On the trp operon, a repressor protein that is unable to bind to the trp operator is made. Because it does not bind to the operator, the gene is always "on." When trp becomes more prevalent in the cell, it will bind with the repressor and change its shape so that the repressor can bind to the operator. This stops the synthesis of the trp operon. As the level of trp rises, more and more repressors will be able to bind to the operator and reduce trp production. In this way, the trp operon is an elegant system that can regulate its presence in a cell.
The makeup of a phage (a virus that infects bacteria) includes a geometrical head that holds phage DNA, a long "tail" that is attached to a straight base plate, and legs that are also attached to the baseplate. When a bacteriophage plans to invade a host, it will first attach itself to the surface of a bacterial cell by anchoring its base plate into the cell wall. The sheath of the phage tail then contracts, puncturing the cell surface and injecting the phage DNA into the cell. The phage DNA contains genes that take over the machinery of the host cell and create hundreds or thousands of progeny phages inside the cell. The cell eventually lyses (breaks open) and the new progeny phages are released into the medium. See figure 4.4 in text.
The phage must be able to regulate the expression of all its genes so that they can take over the cell and create new phages in the right order. For example, the phage must control the lysis gene (which causes the cell to burst) so that it is expressed towards the end of the infective cycle when all of the DNA has replicated and new phages have been assembled. The virus uses operons to regulate gene expression.
The T7 phage has two promoters - an early promoter and a late promoter. Once the T7 phage has injected its DNA into a host E. Coli cell, the E. Coli RNA polymerase will recognize and bind to the early promoter on the phage DNA. This results in the synthesis from the early genes (the early operon). One of the products of these early stage genes is a new RNA polymerase - the T7 RNA polymerase. The T7 RNA polymerase then binds to the late promoter of the T7 DNA and transcribes the late genes (the late operon). Among the late genes is a lysis gene that causes the host cell to lyse and release the progeny phage. In this way the T7 phage can transcribe its genes and their instructions in a structured order.
The T4 phage has three operons. As with the T7 phage, the E. Coli RNA polymerase will identify the early promoter on the phage DNA and bind to it. One of the early genes makes a product that degrades the original sigma factor so that it can no longer bind with the RNA polymerase. This stops transcription of the early operon. At the same time, another early gene makes a new sigma factor, which forms a new holoenzyme with the core E. coli RNA polymerase. The new sigma factor instructs the polymerase to transcribe the DNA starting at the middle promoter. A similar process allows the switch to occur again between the middle and late promoters.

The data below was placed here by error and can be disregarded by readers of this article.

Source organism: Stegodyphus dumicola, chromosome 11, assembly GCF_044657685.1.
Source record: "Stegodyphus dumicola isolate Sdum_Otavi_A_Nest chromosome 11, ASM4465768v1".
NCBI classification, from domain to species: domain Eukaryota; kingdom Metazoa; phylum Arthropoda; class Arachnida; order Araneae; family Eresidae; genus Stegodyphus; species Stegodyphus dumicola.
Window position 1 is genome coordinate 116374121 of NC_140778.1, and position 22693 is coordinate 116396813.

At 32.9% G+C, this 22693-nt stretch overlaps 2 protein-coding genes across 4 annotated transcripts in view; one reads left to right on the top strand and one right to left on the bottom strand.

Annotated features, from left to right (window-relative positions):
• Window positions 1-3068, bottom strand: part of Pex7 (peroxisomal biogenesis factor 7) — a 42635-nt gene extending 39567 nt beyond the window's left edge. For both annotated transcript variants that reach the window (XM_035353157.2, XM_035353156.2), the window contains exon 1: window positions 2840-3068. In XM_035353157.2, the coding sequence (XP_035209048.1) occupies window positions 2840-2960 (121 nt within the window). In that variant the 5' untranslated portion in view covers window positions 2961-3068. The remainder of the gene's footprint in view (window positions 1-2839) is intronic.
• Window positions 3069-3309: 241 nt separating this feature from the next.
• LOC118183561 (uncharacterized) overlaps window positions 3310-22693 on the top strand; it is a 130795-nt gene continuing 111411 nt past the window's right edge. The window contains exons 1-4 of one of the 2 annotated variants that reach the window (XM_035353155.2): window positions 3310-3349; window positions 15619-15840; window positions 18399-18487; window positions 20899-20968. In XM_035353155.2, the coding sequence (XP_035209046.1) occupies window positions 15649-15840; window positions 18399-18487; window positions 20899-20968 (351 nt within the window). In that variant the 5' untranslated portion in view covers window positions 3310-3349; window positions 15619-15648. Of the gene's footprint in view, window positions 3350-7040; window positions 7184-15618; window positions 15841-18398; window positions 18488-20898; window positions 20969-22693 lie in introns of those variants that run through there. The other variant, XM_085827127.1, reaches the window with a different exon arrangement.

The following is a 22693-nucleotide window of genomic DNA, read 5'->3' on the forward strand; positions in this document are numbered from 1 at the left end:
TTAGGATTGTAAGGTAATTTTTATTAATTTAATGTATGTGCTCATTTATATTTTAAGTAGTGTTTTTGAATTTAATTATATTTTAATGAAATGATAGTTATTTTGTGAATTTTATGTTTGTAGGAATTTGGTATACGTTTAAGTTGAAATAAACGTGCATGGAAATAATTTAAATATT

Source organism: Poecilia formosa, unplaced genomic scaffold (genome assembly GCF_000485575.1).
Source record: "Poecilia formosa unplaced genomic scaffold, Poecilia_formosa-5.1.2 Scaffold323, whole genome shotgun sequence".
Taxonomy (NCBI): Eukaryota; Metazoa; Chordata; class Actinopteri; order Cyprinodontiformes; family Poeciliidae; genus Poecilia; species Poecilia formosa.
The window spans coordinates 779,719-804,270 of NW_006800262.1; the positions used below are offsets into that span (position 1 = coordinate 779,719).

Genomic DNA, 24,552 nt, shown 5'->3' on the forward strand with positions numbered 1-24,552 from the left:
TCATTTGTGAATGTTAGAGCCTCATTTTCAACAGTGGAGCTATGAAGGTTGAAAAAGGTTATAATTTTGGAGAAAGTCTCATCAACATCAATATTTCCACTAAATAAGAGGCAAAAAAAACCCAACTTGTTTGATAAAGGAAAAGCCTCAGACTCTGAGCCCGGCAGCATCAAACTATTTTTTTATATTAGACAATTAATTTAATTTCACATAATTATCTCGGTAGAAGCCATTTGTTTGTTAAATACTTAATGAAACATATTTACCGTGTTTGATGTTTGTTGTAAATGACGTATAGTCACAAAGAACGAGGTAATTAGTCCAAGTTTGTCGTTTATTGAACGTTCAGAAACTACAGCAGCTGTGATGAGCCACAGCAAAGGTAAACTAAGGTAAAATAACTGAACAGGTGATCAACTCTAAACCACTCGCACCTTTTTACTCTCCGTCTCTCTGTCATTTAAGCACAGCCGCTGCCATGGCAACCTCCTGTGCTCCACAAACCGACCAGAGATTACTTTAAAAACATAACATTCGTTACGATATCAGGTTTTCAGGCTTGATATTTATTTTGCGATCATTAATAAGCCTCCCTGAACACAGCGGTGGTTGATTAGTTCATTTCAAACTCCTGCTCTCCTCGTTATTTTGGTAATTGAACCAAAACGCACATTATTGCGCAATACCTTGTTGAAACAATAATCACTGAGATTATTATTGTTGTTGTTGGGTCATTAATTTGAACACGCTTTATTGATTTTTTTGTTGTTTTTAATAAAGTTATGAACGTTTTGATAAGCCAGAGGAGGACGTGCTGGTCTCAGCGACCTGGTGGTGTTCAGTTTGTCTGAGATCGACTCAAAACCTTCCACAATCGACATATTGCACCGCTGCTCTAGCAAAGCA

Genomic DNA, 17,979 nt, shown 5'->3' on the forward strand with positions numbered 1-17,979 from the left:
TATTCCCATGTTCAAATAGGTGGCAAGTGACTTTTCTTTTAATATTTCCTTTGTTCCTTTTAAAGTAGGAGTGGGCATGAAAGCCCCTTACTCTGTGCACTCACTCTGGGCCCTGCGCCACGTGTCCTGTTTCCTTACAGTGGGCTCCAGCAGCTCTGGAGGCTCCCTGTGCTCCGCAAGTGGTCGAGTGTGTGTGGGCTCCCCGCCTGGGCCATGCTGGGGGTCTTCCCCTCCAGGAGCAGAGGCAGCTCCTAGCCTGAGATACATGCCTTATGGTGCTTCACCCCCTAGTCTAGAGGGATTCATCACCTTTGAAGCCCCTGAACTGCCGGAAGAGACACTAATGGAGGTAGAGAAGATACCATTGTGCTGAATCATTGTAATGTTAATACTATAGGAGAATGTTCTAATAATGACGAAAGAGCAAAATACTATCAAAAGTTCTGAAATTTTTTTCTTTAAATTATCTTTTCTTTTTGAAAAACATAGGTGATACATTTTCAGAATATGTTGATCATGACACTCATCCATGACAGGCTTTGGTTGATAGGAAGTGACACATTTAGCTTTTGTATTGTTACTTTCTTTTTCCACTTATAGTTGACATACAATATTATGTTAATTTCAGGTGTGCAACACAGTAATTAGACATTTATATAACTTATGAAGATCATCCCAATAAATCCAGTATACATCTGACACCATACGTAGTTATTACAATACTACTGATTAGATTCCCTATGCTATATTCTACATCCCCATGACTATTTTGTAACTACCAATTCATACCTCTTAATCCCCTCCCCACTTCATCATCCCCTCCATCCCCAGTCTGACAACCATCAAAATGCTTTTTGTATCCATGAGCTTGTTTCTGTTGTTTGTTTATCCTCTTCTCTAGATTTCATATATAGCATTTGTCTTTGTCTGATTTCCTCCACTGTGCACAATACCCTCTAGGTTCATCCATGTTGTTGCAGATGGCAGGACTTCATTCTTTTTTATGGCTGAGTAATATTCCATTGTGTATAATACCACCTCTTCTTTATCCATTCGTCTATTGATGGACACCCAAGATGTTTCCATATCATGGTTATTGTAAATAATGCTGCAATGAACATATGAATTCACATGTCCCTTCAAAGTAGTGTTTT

Control of gene expression in lambda phage utilizes antitermination as well as the mechanisms discussed previously. The lambda phage infects in two ways and is therefore called a temperate phage.
The integrated phage DNA in a lysogenic infection is called a prophage. This lambda DNA lies dormant in the host cell DNA until the right conditions occur for it to turn on its genes. The host cell lives happily until the lambda gets prompted to grow and take over the cell. The lambda prophage now behaves like a time bomb that can be triggered to enter into a lytic infection, just like for the T7 and T4 infections.
The first genes to be turned on in the lambda phage infection are the integration genes, which cause the DNA of lambda to integrate into the host cell's DNA. During the immediate early infection, a product is made which interferes with the host rho factor. Interfering with the rho causes the RNA polymerase to ignore rho termination signals and results in the RNA polymerase reading DNA past the normal (rho) transcription termination site. This process is called antitermination. These delayed early genes can lead directly to a lytic infection rather that a lysogenic infection.
Deciding whether to be in the lysogenic or lytic infection is based a variety of factors resulting from the current state of the host cell and the growth conditions present in the medium. If the integration process dominates upon infection, then the infection will be lysogenic. If the antitermination process dominates and the late genes end up being expressed, then the infection will be lytic. A prophage can be activated if the cell's growth conditions change - this results in a lysogenic infection becoming a lytic infection.